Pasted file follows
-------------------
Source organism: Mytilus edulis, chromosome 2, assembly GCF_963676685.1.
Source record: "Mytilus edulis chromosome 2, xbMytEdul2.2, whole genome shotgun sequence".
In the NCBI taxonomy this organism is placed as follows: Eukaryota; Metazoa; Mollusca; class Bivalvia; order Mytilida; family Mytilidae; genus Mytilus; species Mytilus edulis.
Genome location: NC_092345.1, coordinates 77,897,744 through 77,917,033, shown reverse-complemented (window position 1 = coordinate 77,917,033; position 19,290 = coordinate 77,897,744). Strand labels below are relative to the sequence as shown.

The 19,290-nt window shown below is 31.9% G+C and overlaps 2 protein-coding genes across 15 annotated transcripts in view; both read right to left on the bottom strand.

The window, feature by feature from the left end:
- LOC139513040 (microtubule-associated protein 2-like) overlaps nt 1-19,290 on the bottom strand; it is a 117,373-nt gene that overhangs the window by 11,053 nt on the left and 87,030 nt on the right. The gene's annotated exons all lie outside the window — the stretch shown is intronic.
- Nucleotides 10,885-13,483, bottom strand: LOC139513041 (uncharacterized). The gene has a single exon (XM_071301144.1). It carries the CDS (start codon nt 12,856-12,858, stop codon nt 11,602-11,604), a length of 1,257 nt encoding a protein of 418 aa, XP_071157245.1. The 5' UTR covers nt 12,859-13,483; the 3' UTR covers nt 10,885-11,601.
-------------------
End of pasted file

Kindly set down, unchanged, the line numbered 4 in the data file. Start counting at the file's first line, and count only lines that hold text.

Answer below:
Genome location: NC_092345.1, coordinates 77,897,744 through 77,917,033, shown reverse-complemented (window position 1 = coordinate 77,917,033; position 19,290 = coordinate 77,897,744). Strand labels below are relative to the sequence as shown.